Sandy is a Spider is a novelette of eight chapters, posted over eight week days -- by me, your tardy host, Cheeseburger Brown.
...And that's all I have to say about that.
Finally, our conclusion:
In a small apartment in Montreal, Justine opened a package of Mexican newspapers and scanned the headlines, flipping through the pages impatiently: Excelsior, Epoca, Reforma.
At last she found it: a narrow column running down the left-hand side of El Heraldo. She strained her Spanish to get through it: three men arraigned on charges of fraud and theft after being collared by a foreign vigilante who anonymously provided the authorities with carefully detailed dossiers of evidence of their years of conning.
She tasted the word: "Vigilante!"
The article went on to mention how one of the men, Harold Nowalsky a.k.a. Wendell Nowers a.k.a. Winston Fetchings, was even connected to the suicide of a Quebecoise woman despondent after she lost everything to him. Justine put the newspaper aside and poured herself a glass of red wine.
She speculated about how fulfilled she would not feel to return to the office next week, swirling the wine in her glass and smelling it. "Vigilante," she said again, languorously.
Then she cried a bit. She cried because it was all over. For two years she had been bent upon this quest to right the wrong of her sister's death, and now she was thinking about whether she'd take the metro or a taxi to work. Now she was reduced to wondering how long her Mexican tan would last under the dull orb of Canada's winter sun.
She felt small and big, all at the same time -- destined and useless, driven and aimless, important and irrelevant. Incorrectly filed.
She was startled out of her reverie by the ringing telephone. "Hello-bonjour?"
"Justine Schalen, please."
"May I ask what it's regarding?"
"I'd like to talk to her about our mutual friend Sandy."
She held the phone away from her ear, startled. She licked her lips, slowly brought the phone back to her face. "I'm afraid I don't know anyone by that name."
A pause. "This is Ryan Billing."
Her breath caught. "What do you want?" she said at last.
"I just wanted to talk to you."
"Aren't you supposed to be in a Mexican prison?"
"No -- well, I'm here actually."
"What do you mean?"
"I'm in Montreal," said Ryan. "I'm at a payphone at, uh, Saint Laurent and Prince Albert. I was wondering...if you'd come meet me here. There's a bar. Do you know Chou-chou?"
"Why would I want to meet you?"
"I just want to talk. Can't we do that? I just want --"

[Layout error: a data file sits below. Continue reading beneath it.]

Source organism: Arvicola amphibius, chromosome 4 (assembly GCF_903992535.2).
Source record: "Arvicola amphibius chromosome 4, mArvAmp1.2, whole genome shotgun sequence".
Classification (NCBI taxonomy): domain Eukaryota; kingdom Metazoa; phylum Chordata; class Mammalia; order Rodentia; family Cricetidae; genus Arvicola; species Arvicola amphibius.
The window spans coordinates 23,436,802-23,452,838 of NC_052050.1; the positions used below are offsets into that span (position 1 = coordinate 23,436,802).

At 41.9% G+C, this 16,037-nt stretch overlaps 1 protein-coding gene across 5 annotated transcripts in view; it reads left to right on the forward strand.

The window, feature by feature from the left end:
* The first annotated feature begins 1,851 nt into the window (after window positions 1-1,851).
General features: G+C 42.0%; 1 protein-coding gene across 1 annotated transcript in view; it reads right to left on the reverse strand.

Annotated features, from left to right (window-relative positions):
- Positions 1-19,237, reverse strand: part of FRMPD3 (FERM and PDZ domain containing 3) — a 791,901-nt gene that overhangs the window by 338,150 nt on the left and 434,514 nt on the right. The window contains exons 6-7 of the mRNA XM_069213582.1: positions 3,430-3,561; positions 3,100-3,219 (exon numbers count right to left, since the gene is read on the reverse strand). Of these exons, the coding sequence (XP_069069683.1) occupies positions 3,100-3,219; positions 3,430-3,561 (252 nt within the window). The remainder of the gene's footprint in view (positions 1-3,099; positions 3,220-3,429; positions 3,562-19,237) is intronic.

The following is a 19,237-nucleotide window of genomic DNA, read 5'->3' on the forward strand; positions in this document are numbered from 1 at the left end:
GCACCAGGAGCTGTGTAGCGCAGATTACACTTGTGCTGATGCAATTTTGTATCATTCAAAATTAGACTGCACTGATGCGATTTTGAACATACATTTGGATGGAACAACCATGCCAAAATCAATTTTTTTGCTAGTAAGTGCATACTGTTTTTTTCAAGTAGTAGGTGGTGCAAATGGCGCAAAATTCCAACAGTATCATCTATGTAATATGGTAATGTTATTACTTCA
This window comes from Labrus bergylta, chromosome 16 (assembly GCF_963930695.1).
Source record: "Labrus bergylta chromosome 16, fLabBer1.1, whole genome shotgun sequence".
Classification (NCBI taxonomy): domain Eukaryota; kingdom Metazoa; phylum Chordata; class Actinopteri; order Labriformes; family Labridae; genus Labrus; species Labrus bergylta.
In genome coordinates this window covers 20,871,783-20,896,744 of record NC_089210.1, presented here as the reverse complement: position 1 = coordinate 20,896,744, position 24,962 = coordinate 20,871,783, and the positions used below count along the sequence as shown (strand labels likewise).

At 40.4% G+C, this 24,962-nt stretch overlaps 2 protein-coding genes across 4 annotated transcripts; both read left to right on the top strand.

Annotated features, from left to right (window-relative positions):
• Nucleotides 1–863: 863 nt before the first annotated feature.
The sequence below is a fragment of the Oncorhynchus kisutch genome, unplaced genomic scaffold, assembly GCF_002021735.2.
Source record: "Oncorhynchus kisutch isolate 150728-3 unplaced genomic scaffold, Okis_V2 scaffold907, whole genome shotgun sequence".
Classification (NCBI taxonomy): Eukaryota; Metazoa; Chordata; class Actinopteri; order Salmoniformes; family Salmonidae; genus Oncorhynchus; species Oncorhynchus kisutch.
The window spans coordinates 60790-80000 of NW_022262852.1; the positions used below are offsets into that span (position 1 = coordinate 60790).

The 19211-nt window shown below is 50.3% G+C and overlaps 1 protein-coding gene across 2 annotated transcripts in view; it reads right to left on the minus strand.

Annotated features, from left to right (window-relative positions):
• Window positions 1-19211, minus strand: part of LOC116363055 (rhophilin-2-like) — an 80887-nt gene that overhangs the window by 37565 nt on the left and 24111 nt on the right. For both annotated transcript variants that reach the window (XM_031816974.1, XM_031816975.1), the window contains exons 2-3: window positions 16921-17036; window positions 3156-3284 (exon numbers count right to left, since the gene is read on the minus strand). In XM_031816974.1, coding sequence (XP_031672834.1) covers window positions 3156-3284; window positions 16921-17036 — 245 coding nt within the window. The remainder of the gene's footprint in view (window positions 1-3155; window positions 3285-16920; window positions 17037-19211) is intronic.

"I don't have anything to say to you."
"Look, I came all this way. To find you. Please, Sandy, just hear me out."
"No. Goodbye, Mr. Llewelyn."
"Wait -- no, no. Please. Don't hang up on me. You changed my life, Sandy -- please!"
Justine sighed. She got halfway to replacing the phone on the cradle and then, with a sour swallow, brought it back to her mouth. "How did you find me?"
"Your bag. Crushed in the taxi. I found it. And I just had to see you again, if for nothing else than just to tell you what an impact you've made on me as a person. You've changed me, Sandy."
"There. You've told me. We have no further business."
"I wanted to say thank you."
"So say it."
"Great. You're done. Never contact me again or so help me I'll have Surete Quebec on you so fast..." She trailed off, pushed her chestnut hair out of her face, glanced around for the cigarettes she'd already quit. "Are you still there?"
"I'm still here."
"So go already."
A pause. "I can't hang up without telling you that I love you, Sandy. I don't care if you never think of me again, but I want you to know for just a single second that I've totally fucking fallen in love with you. You're the most amazing thing that's ever hit me, and I don't want to let that go. I will if I have to, but I don't want to. So at least you know. Do you understand? You fucking rewrote me. Do with that whatever you will. I promise to leave you alone now."
She bit her lip and swore under her breath. "Listen, I'll meet you for a drink, okay? One drink. At Chou-chou. Around people. Okay? But that's it."
"Okay. Okay, great. Oh, thank you, Sandy. You won't regret it."
"Fifteen minutes," she said and hung up.
When she arrived at Chou-chou she stamped the snow off her boots and then took a tour around the place, pushing through the crowd, feeling unreal. Ryan was nowhere to be found. She sidled up to the bar and described him for the bartender, who shrugged and shook his head. She bummed a cigarette and smoked it while she stared at the door, then stepped out and wandered into the intersection of St. Laurent and Prince Albert. She looked around but could not see a payphone anywhere.
Justine couldn't make any sense of the situation until she got back home to find her apartment stripped bare. Every item: every scrap of clothing, furniture and electronic equipment was gone leaving nothing but dents in the carpet.
There was a note in the middle of the floor. It read: Fair is fair -- love, Ryan.
The vigilante sat down slowly, shook her head, and then laughed and laughed and laughed.